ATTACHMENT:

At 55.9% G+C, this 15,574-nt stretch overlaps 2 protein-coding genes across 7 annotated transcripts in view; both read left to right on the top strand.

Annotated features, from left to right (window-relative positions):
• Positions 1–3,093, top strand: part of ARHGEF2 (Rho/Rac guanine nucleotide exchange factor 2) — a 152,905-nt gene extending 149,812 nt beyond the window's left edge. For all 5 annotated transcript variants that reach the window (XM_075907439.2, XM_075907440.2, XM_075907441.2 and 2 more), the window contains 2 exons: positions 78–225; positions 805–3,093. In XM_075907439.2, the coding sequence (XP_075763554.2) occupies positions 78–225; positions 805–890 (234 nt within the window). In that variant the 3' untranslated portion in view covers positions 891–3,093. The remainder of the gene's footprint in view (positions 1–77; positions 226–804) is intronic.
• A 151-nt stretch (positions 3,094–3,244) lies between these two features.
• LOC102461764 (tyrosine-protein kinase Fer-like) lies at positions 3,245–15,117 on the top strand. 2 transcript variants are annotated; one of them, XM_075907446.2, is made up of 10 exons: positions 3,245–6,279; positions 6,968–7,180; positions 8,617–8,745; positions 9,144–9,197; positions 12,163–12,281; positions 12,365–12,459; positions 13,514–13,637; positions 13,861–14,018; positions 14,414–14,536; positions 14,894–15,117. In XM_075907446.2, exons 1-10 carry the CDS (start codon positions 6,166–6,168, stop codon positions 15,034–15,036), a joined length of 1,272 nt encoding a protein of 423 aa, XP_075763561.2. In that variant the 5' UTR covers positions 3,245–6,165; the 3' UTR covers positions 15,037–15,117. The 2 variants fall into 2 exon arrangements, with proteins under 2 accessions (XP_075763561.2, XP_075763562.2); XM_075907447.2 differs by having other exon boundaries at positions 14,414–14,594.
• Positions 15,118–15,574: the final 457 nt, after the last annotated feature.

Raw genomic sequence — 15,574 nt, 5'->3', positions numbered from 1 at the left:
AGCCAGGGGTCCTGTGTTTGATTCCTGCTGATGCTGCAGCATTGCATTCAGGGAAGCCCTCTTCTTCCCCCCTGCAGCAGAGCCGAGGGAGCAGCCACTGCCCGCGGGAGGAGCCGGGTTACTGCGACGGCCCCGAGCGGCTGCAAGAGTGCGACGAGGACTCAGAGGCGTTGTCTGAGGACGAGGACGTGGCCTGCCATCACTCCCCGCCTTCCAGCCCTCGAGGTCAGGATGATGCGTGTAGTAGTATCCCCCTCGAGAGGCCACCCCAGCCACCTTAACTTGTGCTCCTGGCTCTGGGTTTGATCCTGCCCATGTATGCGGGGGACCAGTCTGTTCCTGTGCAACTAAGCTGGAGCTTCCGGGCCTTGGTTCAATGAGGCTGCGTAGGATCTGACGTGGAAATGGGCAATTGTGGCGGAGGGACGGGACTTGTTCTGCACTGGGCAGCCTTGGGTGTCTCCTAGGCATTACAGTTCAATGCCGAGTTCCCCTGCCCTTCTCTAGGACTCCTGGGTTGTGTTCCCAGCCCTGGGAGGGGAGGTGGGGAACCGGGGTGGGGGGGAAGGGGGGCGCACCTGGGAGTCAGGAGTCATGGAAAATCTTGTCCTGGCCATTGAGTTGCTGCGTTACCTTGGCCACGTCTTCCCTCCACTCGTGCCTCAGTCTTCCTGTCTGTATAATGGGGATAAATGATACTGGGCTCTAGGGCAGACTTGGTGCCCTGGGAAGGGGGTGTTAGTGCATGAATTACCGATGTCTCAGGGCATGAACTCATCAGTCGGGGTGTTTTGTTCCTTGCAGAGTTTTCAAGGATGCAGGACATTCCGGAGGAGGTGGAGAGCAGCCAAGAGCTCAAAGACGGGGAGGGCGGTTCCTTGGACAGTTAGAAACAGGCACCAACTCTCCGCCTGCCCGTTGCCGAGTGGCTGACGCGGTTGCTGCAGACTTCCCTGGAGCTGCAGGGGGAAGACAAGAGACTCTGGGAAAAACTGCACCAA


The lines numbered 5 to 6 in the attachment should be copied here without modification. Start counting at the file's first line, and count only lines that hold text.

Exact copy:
• LOC102461764 (tyrosine-protein kinase Fer-like) lies at positions 3,245–15,117 on the top strand. 2 transcript variants are annotated; one of them, XM_075907446.2, is made up of 10 exons: positions 3,245–6,279; positions 6,968–7,180; positions 8,617–8,745; positions 9,144–9,197; positions 12,163–12,281; positions 12,365–12,459; positions 13,514–13,637; positions 13,861–14,018; positions 14,414–14,536; positions 14,894–15,117. In XM_075907446.2, exons 1-10 carry the CDS (start codon positions 6,166–6,168, stop codon positions 15,034–15,036), a joined length of 1,272 nt encoding a protein of 423 aa, XP_075763561.2. In that variant the 5' UTR covers positions 3,245–6,165; the 3' UTR covers positions 15,037–15,117. The 2 variants fall into 2 exon arrangements, with proteins under 2 accessions (XP_075763561.2, XP_075763562.2); XM_075907447.2 differs by having other exon boundaries at positions 14,414–14,594.
• Positions 15,118–15,574: the final 457 nt, after the last annotated feature.